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Alain Giguère

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List of winning participants to the Panorama 2015 study


Posted on 12-11-14 at 11:42 a.m.

Thank you for participating to this year’s Panorama study on the purchasing habits and the values of Canadians.

Our most sincere congratulations go out to this year’s winners:

Grand prize of $1,500: Monique Rochon

$500 cash prizes: Tony Klokocka
Lilia Kusiak
Patti Smith

$100 cash prizes: Mylène Robert
Jane Pollock
Bev Goodman
Shawn Boulet
Eileen Goertz
William Charles Goucher
Jean Broumwell
Benoît Kuang
Nicole England
Leana Seamans


Winners will be notified by phone and by email within two (2) business days following the date of the draw and the prizes will be directly mailed to the home addresses that were indicated to CROP.

Thank you again for your valuable contribution to our study.

Best wishes for 2015 from CROP!


List of winning participants to the Panorama study


Posted on 01-06-14 at 4:35 p.m.

CROP is announcing the list of winners from those who participated in the pan-Canadian survey on values and habits! The winner of $10,000 in cash is Marilyn Bowman.

Congratulations to all the winners and thanks to all participants!

1. Marilyn Bowman (10 000 $ in cash)

2. Sophie Filiatrault (16GB iPhone 5C valued at $600)

3. Manon Hamelin (16GB iPad with Retina screen valued at $501)

4. Martine Cormier (GoPro Hero 3+ Black edition camera valued at $450)

5. Annie Lacasse (PlayStation 4 console valued at $400)

6. Lorne Semke (10.1" 16GB Galaxy Tab2 tablet computer valued at $350)

7. Maryse Laliberté (16GB iPad minis valued at $330)

8. Stéphane Drouin (16GB iPad minis valued at $330)

9. Ed Hoellwarth (Beats by Dr. Dre Studio Over-Ear Headphones valued at $330)

10. Paul Pettigrew (Beats by Dr. Dre Studio Over-Ear Headphones valued at $330)

11. Barbe Deguire (32 GB 5th generation iPod Touch valued at $300)

CROP will contact all winners in the next few days.



Categories: Food for thought

Posted on 12-06-13 at 10 a.m.

Image for Differentiation

Of all the aspects involved in marketing, the most challenging must certainly be differentiation. From in here, as for you out there, it can often seem that brands in some categories are All. The. Same.


Take the pickup truck ad - and we do mean The Ad - because there only seems to be one version. Cue the narrator's leather saddle of a voice, deeply intoning "If you're a big hombre who needs to move big stuff, then you need brand model xyz," followed by the proof point (big engine, big this, bigger that). Check 'em out, cowboy:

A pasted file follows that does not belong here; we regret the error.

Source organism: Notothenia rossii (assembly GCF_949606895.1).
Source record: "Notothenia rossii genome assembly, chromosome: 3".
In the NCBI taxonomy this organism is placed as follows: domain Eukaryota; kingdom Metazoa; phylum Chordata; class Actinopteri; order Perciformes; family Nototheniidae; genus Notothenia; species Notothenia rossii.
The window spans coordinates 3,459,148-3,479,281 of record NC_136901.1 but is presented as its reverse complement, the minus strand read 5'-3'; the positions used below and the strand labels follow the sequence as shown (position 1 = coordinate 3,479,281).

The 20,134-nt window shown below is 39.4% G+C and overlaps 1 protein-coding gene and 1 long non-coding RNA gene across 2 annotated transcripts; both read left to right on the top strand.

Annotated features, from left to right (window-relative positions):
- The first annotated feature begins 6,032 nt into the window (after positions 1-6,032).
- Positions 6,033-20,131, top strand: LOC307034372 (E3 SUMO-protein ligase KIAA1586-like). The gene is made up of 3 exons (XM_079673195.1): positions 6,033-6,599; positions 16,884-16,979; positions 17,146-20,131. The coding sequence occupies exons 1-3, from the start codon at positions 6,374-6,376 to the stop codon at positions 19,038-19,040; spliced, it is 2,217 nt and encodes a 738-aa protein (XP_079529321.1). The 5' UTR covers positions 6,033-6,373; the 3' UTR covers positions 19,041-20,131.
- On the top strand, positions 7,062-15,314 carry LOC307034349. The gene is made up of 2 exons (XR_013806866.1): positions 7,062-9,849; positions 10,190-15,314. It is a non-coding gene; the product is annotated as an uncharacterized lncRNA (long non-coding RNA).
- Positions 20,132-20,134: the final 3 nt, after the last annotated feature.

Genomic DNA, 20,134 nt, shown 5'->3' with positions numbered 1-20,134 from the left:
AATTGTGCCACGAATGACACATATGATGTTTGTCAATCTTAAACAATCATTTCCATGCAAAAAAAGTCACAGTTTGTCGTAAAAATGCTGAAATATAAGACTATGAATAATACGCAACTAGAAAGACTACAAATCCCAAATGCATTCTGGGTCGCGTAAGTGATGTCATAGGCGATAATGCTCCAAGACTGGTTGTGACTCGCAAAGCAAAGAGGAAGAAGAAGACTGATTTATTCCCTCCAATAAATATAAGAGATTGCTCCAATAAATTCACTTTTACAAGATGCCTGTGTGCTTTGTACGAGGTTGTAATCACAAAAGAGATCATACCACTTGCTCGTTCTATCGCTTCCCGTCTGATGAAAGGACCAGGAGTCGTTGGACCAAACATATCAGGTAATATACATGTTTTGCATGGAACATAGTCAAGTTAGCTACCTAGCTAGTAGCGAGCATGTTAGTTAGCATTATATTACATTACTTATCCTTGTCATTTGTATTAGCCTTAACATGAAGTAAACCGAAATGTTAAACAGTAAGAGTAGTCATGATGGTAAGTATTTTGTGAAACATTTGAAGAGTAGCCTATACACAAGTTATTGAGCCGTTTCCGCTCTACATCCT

https://www.youtube.com/watch?v=OwC1D8s_-vU (Dodge)

https://www.youtube.com/watch?v=3ngOek2J65s (Chevy)

https://www.youtube.com/watch?v=oDuOp3Uff9Q (Ford)


How does a guy get a voice that leathery?


And beer ads? Pretty much the same story. To look at these, you'd think beer brands have one supreme purpose: magically transport the, uh, customer to a sex/fun/party wonderland:

http://www.youtube.com/watch?v=YLOfH-WzMsk (Bud Light Platinum)

http://www.youtube.com/watch?v=IsqXh9n0rew (Coors Light)

https://www.youtube.com/watch?v=-Qy20CksdQk (Budweiser)


Bikinis, cheerleaders and flamethrowers optional. Just kidding: they're mandatory.


Did you know you can do a lot of stuff with an iPhone? https://www.youtube.com/watch?v=evhr2ObJXsM


And how about with a Blackberry? https://www.youtube.com/watch?v=mxpPXHvykHk


Notice the tagline: Built to keep you moving.


Meaning: you are very very busy and this brand will help you explore every possibility available to you because...yes. It does a lot of stuff.


Differentiating your brand is not about the tone of communication or cultural references. You have Justin Timberlake, I have Beyoncé. That is not differentiation. That is tomayto-tomahto.


In order to differentiate itself, a brand needs to tap into different consumer insights and plumb different consumer needs. Sex/Fun/Party in a rock bar and S/F/P in a pool in Miami obviously just address the same core needs, with different party wear.


Think of the way beauty products constantly tap into such modern consumer desires such as the "importance of physical beauty," "concern for appearance" and "status." Basically, brands help their consumers exist where it counts, in the eyes of others. Axe has slashed its way to the top of the heap: https://www.youtube.com/watch?v=Nszb0LE2Ngw